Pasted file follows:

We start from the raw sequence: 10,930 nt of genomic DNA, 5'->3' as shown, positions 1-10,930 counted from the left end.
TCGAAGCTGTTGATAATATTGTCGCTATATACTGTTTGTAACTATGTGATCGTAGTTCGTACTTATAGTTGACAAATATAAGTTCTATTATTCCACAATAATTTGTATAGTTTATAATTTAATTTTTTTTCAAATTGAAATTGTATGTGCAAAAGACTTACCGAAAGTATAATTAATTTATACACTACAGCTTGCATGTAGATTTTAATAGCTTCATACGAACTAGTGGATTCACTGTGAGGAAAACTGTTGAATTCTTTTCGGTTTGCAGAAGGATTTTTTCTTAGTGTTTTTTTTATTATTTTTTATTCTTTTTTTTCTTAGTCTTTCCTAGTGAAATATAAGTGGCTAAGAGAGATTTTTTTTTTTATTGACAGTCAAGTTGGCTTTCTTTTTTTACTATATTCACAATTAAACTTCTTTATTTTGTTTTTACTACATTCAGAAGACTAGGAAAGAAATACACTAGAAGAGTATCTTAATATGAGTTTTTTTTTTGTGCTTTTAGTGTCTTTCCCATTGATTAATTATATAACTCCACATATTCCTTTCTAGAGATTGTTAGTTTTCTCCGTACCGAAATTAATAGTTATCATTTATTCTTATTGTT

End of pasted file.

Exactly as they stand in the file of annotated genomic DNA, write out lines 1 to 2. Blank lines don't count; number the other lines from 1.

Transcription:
We start from the raw sequence: 10,930 nt of genomic DNA, 5'->3' as shown, positions 1-10,930 counted from the left end.
TCGAAGCTGTTGATAATATTGTCGCTATATACTGTTTGTAACTATGTGATCGTAGTTCGTACTTATAGTTGACAAATATAAGTTCTATTATTCCACAATAATTTGTATAGTTTATAATTTAATTTTTTTTCAAATTGAAATTGTATGTGCAAAAGACTTACCGAAAGTATAATTAATTTATACACTACAGCTTGCATGTAGATTTTAATAGCTTCATACGAACTAGTGGATTCACTGTGAGGAAAACTGTTGAATTCTTTTCGGTTTGCAGAAGGATTTTTTCTTAGTGTTTTTTTTATTATTTTTTATTCTTTTTTTTCTTAGTCTTTCCTAGTGAAATATAAGTGGCTAAGAGAGATTTTTTTTTTTATTGACAGTCAAGTTGGCTTTCTTTTTTTACTATATTCACAATTAAACTTCTTTATTTTGTTTTTACTACATTCAGAAGACTAGGAAAGAAATACACTAGAAGAGTATCTTAATATGAGTTTTTTTTTTGTGCTTTTAGTGTCTTTCCCATTGATTAATTATATAACTCCACATATTCCTTTCTAGAGATTGTTAGTTTTCTCCGTACCGAAATTAATAGTTATCATTTATTCTTATTGTT